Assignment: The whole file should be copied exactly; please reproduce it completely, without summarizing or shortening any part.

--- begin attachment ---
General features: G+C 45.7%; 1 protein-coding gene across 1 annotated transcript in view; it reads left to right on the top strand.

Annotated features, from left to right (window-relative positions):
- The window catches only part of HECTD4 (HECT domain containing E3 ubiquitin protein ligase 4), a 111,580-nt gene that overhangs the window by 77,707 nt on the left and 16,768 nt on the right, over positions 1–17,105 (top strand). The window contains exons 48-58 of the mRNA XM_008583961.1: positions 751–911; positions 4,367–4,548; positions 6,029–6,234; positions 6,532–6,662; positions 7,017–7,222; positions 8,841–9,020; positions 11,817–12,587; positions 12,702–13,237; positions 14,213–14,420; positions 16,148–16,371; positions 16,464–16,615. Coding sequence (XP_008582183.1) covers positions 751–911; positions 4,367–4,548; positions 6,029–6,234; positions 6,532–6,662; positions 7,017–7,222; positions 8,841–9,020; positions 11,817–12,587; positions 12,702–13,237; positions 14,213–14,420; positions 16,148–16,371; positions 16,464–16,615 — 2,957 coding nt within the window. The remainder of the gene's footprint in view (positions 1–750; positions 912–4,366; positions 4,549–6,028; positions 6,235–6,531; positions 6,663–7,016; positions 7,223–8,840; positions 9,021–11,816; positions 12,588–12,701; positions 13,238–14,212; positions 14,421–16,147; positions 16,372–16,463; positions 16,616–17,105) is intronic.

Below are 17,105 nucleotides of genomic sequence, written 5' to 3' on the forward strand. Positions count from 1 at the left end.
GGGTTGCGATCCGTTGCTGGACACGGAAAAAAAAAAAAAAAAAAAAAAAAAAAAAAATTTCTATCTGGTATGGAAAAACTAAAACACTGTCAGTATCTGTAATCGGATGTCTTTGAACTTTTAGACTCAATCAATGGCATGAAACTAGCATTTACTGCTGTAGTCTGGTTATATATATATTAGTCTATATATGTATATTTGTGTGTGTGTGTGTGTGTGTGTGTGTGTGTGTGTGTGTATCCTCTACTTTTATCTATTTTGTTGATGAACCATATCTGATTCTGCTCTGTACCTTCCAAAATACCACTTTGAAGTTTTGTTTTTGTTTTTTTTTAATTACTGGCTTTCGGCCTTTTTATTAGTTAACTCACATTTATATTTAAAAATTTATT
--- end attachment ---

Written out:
General features: G+C 45.7%; 1 protein-coding gene across 1 annotated transcript in view; it reads left to right on the top strand.

Annotated features, from left to right (window-relative positions):
- The window catches only part of HECTD4 (HECT domain containing E3 ubiquitin protein ligase 4), a 111,580-nt gene that overhangs the window by 77,707 nt on the left and 16,768 nt on the right, over positions 1–17,105 (top strand). The window contains exons 48-58 of the mRNA XM_008583961.1: positions 751–911; positions 4,367–4,548; positions 6,029–6,234; positions 6,532–6,662; positions 7,017–7,222; positions 8,841–9,020; positions 11,817–12,587; positions 12,702–13,237; positions 14,213–14,420; positions 16,148–16,371; positions 16,464–16,615. Coding sequence (XP_008582183.1) covers positions 751–911; positions 4,367–4,548; positions 6,029–6,234; positions 6,532–6,662; positions 7,017–7,222; positions 8,841–9,020; positions 11,817–12,587; positions 12,702–13,237; positions 14,213–14,420; positions 16,148–16,371; positions 16,464–16,615 — 2,957 coding nt within the window. The remainder of the gene's footprint in view (positions 1–750; positions 912–4,366; positions 4,549–6,028; positions 6,235–6,531; positions 6,663–7,016; positions 7,223–8,840; positions 9,021–11,816; positions 12,588–12,701; positions 13,238–14,212; positions 14,421–16,147; positions 16,372–16,463; positions 16,616–17,105) is intronic.

Below are 17,105 nucleotides of genomic sequence, written 5' to 3' on the forward strand. Positions count from 1 at the left end.
GGGTTGCGATCCGTTGCTGGACACGGAAAAAAAAAAAAAAAAAAAAAAAAAAAAAAATTTCTATCTGGTATGGAAAAACTAAAACACTGTCAGTATCTGTAATCGGATGTCTTTGAACTTTTAGACTCAATCAATGGCATGAAACTAGCATTTACTGCTGTAGTCTGGTTATATATATATTAGTCTATATATGTATATTTGTGTGTGTGTGTGTGTGTGTGTGTGTGTGTGTGTGTGTATCCTCTACTTTTATCTATTTTGTTGATGAACCATATCTGATTCTGCTCTGTACCTTCCAAAATACCACTTTGAAGTTTTGTTTTTGTTTTTTTTTAATTACTGGCTTTCGGCCTTTTTATTAGTTAACTCACATTTATATTTAAAAATTTATT